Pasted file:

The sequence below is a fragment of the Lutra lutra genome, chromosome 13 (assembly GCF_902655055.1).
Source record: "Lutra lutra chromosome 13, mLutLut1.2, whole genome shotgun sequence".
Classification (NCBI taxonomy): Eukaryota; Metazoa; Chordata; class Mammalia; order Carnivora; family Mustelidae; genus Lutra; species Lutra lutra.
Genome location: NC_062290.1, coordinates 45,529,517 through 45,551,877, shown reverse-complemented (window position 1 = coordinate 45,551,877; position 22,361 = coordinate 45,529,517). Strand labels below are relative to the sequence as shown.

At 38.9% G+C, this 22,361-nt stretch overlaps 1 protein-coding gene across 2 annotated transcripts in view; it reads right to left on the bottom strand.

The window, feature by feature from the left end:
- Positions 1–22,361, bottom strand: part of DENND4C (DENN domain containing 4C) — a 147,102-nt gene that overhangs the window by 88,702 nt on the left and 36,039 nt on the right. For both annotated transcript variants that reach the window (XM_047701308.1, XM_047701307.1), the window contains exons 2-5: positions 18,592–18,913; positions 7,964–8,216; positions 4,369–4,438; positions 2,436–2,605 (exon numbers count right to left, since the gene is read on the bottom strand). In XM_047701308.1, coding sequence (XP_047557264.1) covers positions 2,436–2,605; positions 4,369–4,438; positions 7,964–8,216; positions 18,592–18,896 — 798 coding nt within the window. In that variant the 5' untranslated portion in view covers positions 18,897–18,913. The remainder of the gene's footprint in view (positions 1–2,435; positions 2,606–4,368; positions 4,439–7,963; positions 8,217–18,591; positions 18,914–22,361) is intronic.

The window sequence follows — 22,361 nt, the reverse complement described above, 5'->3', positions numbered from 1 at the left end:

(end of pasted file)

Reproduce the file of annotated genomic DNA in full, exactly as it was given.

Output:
The sequence below is a fragment of the Lutra lutra genome, chromosome 13 (assembly GCF_902655055.1).
Source record: "Lutra lutra chromosome 13, mLutLut1.2, whole genome shotgun sequence".
Classification (NCBI taxonomy): Eukaryota; Metazoa; Chordata; class Mammalia; order Carnivora; family Mustelidae; genus Lutra; species Lutra lutra.
Genome location: NC_062290.1, coordinates 45,529,517 through 45,551,877, shown reverse-complemented (window position 1 = coordinate 45,551,877; position 22,361 = coordinate 45,529,517). Strand labels below are relative to the sequence as shown.

At 38.9% G+C, this 22,361-nt stretch overlaps 1 protein-coding gene across 2 annotated transcripts in view; it reads right to left on the bottom strand.

The window, feature by feature from the left end:
- Positions 1–22,361, bottom strand: part of DENND4C (DENN domain containing 4C) — a 147,102-nt gene that overhangs the window by 88,702 nt on the left and 36,039 nt on the right. For both annotated transcript variants that reach the window (XM_047701308.1, XM_047701307.1), the window contains exons 2-5: positions 18,592–18,913; positions 7,964–8,216; positions 4,369–4,438; positions 2,436–2,605 (exon numbers count right to left, since the gene is read on the bottom strand). In XM_047701308.1, coding sequence (XP_047557264.1) covers positions 2,436–2,605; positions 4,369–4,438; positions 7,964–8,216; positions 18,592–18,896 — 798 coding nt within the window. In that variant the 5' untranslated portion in view covers positions 18,897–18,913. The remainder of the gene's footprint in view (positions 1–2,435; positions 2,606–4,368; positions 4,439–7,963; positions 8,217–18,591; positions 18,914–22,361) is intronic.

The window sequence follows — 22,361 nt, the reverse complement described above, 5'->3', positions numbered from 1 at the left end: